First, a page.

U.S. v. Nicholas Cosmo

Former Convict Charged With Engaging In
$370 Million Ponzi Scheme Involving Mail Fraud

January 26, 2009

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  • An ex-convict and former stock broker was charged by the U.S. Attorney in Brooklyn with engaging in a $370 million Ponzi scheme.

    According to the criminal complaint, Nicholas Cosmo planned and carried out a fraudulent scheme in which he, and others acting at his direction, promised investors that money they invested in his Agape World, Inc. and Agape Merchant Advance, LLC companies would be used to provide businesses with short-term 'bridge' loans.

    Investors were allegedly told that their money would return interest of 48% to 80% per year. The charges contend that only $10 million of the $370 million obtained from investors was actually lent to commercial borrowers, and that only $746,000 remained in the defendant's companies' bank accounts.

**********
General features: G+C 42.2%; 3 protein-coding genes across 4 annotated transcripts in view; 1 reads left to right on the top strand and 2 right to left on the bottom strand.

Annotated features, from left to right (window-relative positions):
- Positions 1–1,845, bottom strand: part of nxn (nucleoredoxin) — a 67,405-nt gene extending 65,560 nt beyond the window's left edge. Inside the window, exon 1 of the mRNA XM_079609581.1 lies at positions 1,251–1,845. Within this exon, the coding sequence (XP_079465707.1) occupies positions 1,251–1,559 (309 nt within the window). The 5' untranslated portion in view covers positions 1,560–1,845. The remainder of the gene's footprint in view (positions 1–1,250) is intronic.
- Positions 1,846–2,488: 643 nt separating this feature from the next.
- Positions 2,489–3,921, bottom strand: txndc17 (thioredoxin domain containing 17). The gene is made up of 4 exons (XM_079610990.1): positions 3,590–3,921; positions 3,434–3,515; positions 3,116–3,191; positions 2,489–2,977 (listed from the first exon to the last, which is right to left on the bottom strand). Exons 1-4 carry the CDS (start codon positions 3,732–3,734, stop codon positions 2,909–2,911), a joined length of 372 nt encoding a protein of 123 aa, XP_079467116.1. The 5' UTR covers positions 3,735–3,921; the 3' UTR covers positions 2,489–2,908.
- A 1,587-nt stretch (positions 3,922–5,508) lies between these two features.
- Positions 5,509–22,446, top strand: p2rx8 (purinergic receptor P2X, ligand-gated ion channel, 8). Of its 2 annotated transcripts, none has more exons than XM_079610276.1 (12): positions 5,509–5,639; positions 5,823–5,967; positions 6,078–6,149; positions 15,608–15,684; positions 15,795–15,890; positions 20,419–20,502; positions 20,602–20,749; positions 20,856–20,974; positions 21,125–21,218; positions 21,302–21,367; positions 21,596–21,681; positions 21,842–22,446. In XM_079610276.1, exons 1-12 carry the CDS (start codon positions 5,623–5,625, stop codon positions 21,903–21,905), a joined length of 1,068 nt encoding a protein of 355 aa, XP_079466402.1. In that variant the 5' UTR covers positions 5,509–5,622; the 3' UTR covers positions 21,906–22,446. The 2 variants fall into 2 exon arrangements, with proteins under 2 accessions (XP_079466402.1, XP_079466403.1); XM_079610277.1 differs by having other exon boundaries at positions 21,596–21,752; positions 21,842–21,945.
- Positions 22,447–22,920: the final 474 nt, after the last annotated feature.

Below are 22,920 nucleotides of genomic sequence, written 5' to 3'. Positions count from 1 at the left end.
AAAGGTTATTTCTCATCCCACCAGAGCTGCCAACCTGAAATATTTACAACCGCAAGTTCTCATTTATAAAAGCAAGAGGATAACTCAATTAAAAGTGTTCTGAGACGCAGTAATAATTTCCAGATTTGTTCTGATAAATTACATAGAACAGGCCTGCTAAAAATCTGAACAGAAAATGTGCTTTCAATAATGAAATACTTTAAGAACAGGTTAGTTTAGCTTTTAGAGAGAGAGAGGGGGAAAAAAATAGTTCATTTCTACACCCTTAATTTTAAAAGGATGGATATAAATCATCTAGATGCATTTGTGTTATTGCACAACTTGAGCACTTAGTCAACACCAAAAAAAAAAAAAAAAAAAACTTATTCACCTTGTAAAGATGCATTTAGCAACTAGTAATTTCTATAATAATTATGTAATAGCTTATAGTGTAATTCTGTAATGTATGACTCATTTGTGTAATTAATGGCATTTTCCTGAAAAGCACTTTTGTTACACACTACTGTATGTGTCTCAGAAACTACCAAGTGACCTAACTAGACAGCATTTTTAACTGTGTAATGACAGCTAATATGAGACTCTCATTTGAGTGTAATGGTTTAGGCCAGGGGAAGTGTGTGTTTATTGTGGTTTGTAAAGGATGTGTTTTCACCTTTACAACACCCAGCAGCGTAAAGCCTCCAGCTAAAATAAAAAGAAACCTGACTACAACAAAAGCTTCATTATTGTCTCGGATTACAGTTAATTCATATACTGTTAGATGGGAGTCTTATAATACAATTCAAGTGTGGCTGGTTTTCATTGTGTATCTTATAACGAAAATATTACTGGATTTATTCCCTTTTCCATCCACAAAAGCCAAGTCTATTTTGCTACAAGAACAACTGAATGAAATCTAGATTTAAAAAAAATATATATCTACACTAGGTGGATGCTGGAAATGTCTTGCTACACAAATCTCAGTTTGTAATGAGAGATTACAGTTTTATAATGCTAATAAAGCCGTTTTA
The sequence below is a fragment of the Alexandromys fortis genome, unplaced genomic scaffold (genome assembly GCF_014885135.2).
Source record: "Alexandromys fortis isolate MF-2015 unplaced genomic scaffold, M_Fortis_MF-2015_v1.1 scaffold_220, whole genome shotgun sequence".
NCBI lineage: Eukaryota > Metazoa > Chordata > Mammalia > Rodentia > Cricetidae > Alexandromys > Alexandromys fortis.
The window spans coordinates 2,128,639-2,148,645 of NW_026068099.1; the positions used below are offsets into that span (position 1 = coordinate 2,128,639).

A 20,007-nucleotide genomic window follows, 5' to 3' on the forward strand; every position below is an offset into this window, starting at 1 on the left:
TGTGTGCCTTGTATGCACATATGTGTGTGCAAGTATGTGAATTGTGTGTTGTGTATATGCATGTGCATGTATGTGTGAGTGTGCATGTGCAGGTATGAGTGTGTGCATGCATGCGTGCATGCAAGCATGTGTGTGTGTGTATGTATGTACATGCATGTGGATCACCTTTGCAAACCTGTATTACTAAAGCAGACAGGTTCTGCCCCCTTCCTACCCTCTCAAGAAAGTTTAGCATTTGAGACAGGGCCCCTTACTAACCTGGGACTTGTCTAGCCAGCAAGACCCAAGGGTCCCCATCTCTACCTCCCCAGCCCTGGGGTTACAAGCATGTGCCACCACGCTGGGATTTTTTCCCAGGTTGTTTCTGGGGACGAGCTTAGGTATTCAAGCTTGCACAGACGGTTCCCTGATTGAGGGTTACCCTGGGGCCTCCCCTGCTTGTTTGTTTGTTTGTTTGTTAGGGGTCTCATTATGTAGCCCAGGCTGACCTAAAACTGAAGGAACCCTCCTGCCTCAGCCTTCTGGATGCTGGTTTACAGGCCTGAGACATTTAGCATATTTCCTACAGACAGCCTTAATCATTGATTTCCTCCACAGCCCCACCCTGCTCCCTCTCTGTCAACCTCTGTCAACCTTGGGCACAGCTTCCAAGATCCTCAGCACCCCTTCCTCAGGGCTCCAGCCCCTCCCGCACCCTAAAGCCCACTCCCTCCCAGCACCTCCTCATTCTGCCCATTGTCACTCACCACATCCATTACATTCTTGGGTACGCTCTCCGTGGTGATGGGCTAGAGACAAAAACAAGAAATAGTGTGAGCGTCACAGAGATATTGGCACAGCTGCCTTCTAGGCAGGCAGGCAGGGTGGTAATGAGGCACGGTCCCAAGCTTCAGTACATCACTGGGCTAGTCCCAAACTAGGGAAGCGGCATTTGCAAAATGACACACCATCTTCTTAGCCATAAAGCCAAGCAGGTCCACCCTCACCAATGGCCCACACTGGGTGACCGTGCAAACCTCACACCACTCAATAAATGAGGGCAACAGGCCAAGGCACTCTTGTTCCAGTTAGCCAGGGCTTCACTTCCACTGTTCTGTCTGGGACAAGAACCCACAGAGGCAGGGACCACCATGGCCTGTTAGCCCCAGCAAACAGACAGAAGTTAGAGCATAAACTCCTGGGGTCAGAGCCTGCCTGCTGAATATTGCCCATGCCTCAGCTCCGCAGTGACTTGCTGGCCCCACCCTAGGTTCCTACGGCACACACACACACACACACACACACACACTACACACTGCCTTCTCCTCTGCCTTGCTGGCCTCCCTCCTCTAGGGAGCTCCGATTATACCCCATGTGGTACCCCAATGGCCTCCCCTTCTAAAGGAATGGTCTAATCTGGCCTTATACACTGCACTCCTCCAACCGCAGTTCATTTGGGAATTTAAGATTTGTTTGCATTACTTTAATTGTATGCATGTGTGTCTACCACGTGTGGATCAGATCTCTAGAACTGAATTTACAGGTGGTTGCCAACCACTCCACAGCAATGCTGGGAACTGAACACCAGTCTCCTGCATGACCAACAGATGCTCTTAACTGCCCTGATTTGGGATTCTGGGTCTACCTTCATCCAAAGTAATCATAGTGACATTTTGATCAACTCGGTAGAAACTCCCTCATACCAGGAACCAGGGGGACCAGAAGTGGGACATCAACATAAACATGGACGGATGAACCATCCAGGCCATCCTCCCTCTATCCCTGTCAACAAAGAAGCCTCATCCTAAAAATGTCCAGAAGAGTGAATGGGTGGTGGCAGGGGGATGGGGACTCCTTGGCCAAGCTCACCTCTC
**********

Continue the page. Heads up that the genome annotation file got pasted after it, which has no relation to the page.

Cosmo was convicted in 1999 of one (1) count of engaging in frauds and swindles. Prior to his arrest in that case, Cosmo reportedly admitted to commingling funds while working as a licensed stock broker, misleading investors, and forging documents. U.S. District Judge Arthur Spatt sentenced Cosmo to a 21-month prison sentence, 3-years of supervised release, ordered him to pay $177,000 restitution, and “receive extensive gambling therapy.”

    As a result of that earlier conviction, the National Association of Securities Dealers revoked Cosmo's broker's license, fined him $68,209, censured him, and barred him from association with any NASD members. According to the current charges, NASD records show that in the earlier case, Cosmo “falsified account transfer records to gain control of a a customers' account.”


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